This distinctly futuristic development could lead to muscle-based nerve stimulators that would allow paralysed people to breathe without the help of a ventilator. And NASA- which is funding the research- hopes swarms of crawling "musclebots" could one day help maintain spacecraft by plugging holes made by micrometeorites.
Whatever the ultimate applications of the technology, no one was more surprised to see the tiny musclebots finally move than Carlos Montemagno, the microengineer whose team is developing them at the University of California, Los Angeles. He has spent three disappointing years trying, and failing, to harness living muscle tissue to propel a micromachine. But when he and his team looked into their microscopes, they were amazed to see the latest version of their musclebot crawling around.
The device is an arch of silicon 5o micrometres wide. Attached to the underside of the arch, the team has grown a cord of heart muscle fibres (see Graphic). It is the contraction and relaxation of this cardiac tissue that makes the arch bend and stretch to produce the bot's crawling motion. And the muscle is fuelled by a simple glucose nutrient in a Petri dish.
The prospect of using living muscle to power microelectromechanical systems (MEMS) is an attractive alternative to micromotors. While motors need electricity, muscles can draw their energy from glucose- perhaps deposited on the surface where the robot will be working. The UCLA team's breakthrough is to have developed an automated way of anchoring muscle tissue to a substance like silicon. The team carved an arch-shaped skeleton from a wafer of silicon using automated microchip manufacturing equipment, and coated it with an etchable polymer. They then etched away the coating on the underside of the arch and deposited a gold film there. This acts as an adherent for the muscle cells. To grow the muscle, the skeleton was placed in a Petri dish containing rat cardiac muscle cells in a glucose culture medium. Over three days, the muscle cells grew into muscle fibres that attached themselves to the gold underside, forming a cable of cardiac muscle running the length of the arch.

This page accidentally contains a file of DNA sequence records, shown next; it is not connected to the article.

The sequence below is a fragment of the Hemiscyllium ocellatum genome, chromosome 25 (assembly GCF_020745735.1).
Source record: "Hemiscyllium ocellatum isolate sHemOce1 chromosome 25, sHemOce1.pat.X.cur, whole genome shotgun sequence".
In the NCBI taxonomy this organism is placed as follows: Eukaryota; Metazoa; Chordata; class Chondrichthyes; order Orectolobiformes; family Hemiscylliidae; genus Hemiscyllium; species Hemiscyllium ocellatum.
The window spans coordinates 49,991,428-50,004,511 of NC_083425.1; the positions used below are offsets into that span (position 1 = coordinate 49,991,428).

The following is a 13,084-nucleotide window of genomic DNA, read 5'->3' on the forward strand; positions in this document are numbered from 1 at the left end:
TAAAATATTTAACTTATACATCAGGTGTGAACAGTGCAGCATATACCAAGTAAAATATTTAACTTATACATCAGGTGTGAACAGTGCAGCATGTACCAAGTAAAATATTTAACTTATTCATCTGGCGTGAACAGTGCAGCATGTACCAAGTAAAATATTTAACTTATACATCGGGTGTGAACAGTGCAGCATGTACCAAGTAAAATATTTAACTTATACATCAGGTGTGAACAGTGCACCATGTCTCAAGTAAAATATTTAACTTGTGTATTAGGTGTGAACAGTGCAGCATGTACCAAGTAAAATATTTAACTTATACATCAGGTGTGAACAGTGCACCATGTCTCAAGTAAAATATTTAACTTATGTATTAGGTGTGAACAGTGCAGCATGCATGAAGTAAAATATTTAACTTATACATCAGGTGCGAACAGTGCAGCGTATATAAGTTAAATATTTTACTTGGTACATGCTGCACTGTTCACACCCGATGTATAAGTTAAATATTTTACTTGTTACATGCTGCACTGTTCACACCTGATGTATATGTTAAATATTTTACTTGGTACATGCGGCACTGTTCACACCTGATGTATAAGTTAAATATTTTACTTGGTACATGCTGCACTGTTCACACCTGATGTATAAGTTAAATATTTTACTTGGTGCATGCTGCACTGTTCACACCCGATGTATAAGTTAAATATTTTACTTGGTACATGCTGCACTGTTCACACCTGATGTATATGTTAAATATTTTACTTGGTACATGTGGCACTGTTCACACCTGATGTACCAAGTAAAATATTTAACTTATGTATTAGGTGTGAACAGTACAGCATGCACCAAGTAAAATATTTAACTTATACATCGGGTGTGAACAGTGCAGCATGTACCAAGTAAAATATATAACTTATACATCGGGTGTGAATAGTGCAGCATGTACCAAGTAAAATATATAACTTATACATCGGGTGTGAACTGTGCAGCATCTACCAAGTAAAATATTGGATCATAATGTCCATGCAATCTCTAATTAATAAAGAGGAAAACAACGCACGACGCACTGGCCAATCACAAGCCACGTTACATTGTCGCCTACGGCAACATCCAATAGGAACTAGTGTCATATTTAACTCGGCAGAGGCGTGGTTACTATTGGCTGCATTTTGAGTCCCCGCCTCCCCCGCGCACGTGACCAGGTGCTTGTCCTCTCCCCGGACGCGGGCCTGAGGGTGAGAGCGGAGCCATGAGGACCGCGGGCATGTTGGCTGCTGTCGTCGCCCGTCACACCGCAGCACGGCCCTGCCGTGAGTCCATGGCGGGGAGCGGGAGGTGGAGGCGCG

During this process, the arch was held in place by a restraining beam. When this was removed the musclebot immediately started crawling at speeds up to 40 micrometres per second. The geometry of the musclebot ensures that its flexing pushes it in one direction, rather than simply contracting and relaxing on the spot.
Montemagno now wants to use the technology to help people who have damaged phrenic nerves. These stimulate the diaphragm to make us breathe and damage means patients often need ventilators instead. Rather than moving the legs of a musclebot, the muscle fibres would flex a piece of piezoelectric material and generate a few millivolts to stimulate the phrenic nerve. Using cells from the patient's own heart would prevent rejection of the implant, and the muscle could be powered by blood glucose.
Montemagno's initial brief from NASA's Institute for Advanced Concepts was to design a muscle-powered micromachine that could seek and repair micrometeorite punctures on spacecraft.
However, he stresses that such applications are several decades away. "The issue of all of the microbots talking to one another hasn't even been addressed," he stresses. Or, indeed, how they would be fuelled. Watch out for the sugar-coated space station.
Written by Anil Ananthaswamy
New Scientist issue: 28 February 2004
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